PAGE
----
International Affairs 21 March 2017
Ismaïl Omar Guelleh has lost an umpteenth battle in his war that he has declared against his opponent Abdourahman Boreh in the International Court of Arbitration. The Djiboutian president has been turned down yet again in a case on which he has spent $100 million of public funds on a personal “vendetta” that sets him against the port operator DP World and has led to increasingly tense diplomatic relations with Djibouti’s historical partners.
The case of Djibouti v. DP World was adjudicated on 21 February 2017 in favour of the accused. The case traces its origins back to an agreement signed in 2000 between the Djibouti State and the port subsidiary of the Dubai World government holding company. Abourahman Boreh, a businessman and a friend of the Djibouti president, who was then in charge of managing the Djibouti ports and free trade zone, is accused by Djibouti of having received tens of millions of dollars in order to facilitate the DP World’s winning of the concession for the port of Doraleh for a period of 50 years. In its last judgment in London, the International Court of Arbitration ruled in favour of DP World, arguing that “Mr. Boreh at no time broke his duty of probity towards Djibouti”.
The whole affair has consisted of a series of costly legal actions initiated by IOG, who has been suing his former advisor for acts of terrorism, treason and corruption since 2009. In exile since 2008 following a disagreement with IOG on his proposed reform of the constitution to run for a third – then a fourth – term, Abdourahman Boreh was sentenced to 15 years in prison by the Djiboutian judiciary in 2008. In each case he has been cleared by the international tribunals, which are expected to have cost the State of Djibouti more than $90 million in legal fees and compensation.
Djibouti’s deteriorating relations with its Western allies and the United Arab Emirates
In addition to the large sums of money wasted on these legal cases, IOG’s pursuits have also cost Djibouti its partnership with the United Arab Emirates, whose on-site projects have been frozen. Relations between the two countries have gradually deteriorated, much like those with Djibouti’s historical allies.
In power since 1999 after succeeding his uncle, IOG is also on thin ice with France and has turned his back on his greatest western ally (until now): the United States. Despite recent large American investments in a military base in 2002, and in the port of Obock in 2009, Washington was ordered to move off its turf and may way for China, Djibouti’s new best friend. The Djiboutian president has not held back in lauding praises on Beijing, “one of the biggest investors in the country”, whom he has even given military facilities. 10,000 troops could be deployed here by the end of 2017.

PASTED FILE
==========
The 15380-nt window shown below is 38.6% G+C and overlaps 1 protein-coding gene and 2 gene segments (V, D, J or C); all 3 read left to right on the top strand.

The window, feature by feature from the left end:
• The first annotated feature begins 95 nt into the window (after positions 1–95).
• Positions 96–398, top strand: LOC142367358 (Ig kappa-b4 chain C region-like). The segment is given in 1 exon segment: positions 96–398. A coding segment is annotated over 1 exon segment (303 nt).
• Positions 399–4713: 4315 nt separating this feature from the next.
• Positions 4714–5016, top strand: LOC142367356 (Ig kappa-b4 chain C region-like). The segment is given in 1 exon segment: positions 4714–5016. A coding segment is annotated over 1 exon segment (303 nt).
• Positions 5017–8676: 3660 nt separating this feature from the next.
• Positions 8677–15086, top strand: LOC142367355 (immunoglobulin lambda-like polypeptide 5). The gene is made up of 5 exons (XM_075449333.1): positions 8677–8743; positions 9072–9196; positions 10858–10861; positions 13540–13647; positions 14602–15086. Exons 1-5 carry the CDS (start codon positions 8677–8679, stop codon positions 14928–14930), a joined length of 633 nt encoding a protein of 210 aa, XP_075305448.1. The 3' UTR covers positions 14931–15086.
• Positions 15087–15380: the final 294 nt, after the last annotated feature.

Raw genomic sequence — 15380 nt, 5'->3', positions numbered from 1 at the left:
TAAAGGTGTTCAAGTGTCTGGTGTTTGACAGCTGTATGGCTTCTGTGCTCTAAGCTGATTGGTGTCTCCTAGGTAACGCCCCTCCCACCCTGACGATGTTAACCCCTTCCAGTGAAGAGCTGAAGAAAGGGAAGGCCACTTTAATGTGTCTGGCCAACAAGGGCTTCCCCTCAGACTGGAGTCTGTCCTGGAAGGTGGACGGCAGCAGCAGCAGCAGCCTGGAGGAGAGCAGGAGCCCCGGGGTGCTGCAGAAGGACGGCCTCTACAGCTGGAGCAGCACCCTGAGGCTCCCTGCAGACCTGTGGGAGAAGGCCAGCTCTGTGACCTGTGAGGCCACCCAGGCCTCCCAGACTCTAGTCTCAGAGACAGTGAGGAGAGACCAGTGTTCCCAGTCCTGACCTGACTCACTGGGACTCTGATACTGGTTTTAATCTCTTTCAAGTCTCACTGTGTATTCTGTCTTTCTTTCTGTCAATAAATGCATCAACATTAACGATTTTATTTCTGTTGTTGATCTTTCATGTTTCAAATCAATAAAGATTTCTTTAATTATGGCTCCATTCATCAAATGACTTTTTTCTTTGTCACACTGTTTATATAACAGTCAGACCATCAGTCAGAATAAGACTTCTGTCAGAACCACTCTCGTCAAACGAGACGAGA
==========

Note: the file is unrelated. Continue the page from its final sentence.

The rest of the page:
China, a dangerous new “strategic ally”
A strategic hotspot politically – facing the Persian Gulf – as well as commercially – 40% of global maritime traffic passes through it – Djibouti has warmly welcomed the many Chinese projects on its territory: future international port of Doraleh, oil terminal, oil pipeline, the construction of railways and roads to Ethiopia. “What we get from China is much more important than any other long-standing partner,” said Djiboutian Finance Minister Ilyas Moussa Dawaleh, who also defines China as a “strategic ally”. This is the last thing that Sino-US relations, already tense from the diplomatic conflict about international waters in the South China Sea, needed.
Relations between the two biggest world powers have been far from warm since the inauguration of Donald Trump at the White House at the end of January. In his book Time to get tough: making Americain # 1 again, the now-US president referred to Beijing as “the enemy”, noting its “dangerousness”. Pete Hoekstra, former Speaker of the House of Representatives has alerted the President of the dangers of the growing influence of China in Djibouti. If the United States is already looking to other countries to expand its military presence on the African continent, Djibouti could pay dearly for the rivalry between China and the United States.
Some see it as the reason for the departure or decline in activity of several major western groups such as Total, Exxon Mobil, Shell, BNP, Crédit Agricole and insurance companies. A significant, if not indispensable, shortfall for this nation in the Horn of Africa, where the relative poverty rate still affects 79.4% of the population …